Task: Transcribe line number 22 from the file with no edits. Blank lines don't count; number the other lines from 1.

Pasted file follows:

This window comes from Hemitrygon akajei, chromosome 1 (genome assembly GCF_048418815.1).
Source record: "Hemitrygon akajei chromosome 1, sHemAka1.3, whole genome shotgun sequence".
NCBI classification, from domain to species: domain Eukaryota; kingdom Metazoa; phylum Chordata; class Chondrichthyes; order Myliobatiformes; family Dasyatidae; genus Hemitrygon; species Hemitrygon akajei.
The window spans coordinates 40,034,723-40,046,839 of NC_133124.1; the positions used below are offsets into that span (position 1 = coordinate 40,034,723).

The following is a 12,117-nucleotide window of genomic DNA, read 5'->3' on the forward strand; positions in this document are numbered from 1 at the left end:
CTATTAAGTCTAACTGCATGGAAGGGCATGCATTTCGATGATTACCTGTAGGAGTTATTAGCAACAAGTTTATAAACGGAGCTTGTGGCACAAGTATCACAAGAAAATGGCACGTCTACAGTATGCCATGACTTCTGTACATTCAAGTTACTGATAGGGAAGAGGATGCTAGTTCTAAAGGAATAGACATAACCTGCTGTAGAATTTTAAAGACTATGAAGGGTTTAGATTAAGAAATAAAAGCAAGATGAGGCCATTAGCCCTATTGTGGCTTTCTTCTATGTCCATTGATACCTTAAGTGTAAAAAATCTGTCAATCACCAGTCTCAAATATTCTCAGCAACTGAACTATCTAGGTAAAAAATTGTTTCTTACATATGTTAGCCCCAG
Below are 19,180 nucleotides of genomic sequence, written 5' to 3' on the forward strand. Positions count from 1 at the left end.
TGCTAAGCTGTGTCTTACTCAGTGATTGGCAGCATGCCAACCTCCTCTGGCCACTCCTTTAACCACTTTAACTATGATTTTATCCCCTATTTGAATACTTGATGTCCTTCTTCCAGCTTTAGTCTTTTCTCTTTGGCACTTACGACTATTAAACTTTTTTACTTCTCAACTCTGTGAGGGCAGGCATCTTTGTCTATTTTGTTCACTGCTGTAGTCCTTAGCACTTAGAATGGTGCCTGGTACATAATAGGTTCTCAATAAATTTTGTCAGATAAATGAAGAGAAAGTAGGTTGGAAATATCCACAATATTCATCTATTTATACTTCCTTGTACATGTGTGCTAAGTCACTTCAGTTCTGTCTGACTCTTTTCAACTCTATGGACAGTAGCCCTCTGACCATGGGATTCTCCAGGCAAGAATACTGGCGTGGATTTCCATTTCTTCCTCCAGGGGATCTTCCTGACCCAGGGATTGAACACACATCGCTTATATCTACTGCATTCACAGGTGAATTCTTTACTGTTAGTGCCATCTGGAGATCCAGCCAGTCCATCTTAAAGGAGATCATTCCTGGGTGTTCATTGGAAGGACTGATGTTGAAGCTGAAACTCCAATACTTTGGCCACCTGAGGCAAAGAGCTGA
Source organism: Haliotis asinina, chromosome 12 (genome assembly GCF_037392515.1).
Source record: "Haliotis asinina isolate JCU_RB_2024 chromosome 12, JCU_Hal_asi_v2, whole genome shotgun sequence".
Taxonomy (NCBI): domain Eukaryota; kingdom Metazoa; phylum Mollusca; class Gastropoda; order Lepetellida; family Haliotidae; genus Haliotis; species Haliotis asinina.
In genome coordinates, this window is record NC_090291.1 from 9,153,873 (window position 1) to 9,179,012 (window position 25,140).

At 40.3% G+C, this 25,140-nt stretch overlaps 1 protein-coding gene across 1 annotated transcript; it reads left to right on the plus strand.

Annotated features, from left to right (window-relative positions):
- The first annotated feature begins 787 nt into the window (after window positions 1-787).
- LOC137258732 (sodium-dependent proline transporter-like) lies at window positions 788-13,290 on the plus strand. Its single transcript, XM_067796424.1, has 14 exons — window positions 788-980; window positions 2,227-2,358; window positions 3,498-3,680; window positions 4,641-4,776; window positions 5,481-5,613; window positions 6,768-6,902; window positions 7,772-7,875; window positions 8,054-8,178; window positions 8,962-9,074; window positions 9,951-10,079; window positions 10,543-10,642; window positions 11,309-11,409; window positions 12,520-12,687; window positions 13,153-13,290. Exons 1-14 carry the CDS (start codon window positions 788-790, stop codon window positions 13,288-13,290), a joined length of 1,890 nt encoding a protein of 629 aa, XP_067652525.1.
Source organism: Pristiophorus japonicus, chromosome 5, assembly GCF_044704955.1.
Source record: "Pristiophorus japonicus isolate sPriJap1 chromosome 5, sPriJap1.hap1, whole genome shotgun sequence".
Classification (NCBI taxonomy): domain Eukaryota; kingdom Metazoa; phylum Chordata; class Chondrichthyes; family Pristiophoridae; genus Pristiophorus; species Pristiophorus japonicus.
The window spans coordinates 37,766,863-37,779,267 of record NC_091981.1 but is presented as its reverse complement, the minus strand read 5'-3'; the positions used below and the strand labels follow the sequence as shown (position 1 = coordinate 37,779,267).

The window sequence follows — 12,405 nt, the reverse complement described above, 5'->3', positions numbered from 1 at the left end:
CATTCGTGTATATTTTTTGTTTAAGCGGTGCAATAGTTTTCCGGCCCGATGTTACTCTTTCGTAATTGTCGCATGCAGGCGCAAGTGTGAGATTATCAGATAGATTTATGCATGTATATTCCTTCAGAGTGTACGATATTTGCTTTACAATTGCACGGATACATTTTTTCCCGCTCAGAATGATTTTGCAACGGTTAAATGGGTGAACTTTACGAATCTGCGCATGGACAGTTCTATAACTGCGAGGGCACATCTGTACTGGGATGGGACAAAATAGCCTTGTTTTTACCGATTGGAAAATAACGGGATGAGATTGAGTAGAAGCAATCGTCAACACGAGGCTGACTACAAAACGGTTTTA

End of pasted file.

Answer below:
CATTCGTGTATATTTTTTGTTTAAGCGGTGCAATAGTTTTCCGGCCCGATGTTACTCTTTCGTAATTGTCGCATGCAGGCGCAAGTGTGAGATTATCAGATAGATTTATGCATGTATATTCCTTCAGAGTGTACGATATTTGCTTTACAATTGCACGGATACATTTTTTCCCGCTCAGAATGATTTTGCAACGGTTAAATGGGTGAACTTTACGAATCTGCGCATGGACAGTTCTATAACTGCGAGGGCACATCTGTACTGGGATGGGACAAAATAGCCTTGTTTTTACCGATTGGAAAATAACGGGATGAGATTGAGTAGAAGCAATCGTCAACACGAGGCTGACTACAAAACGGTTTTA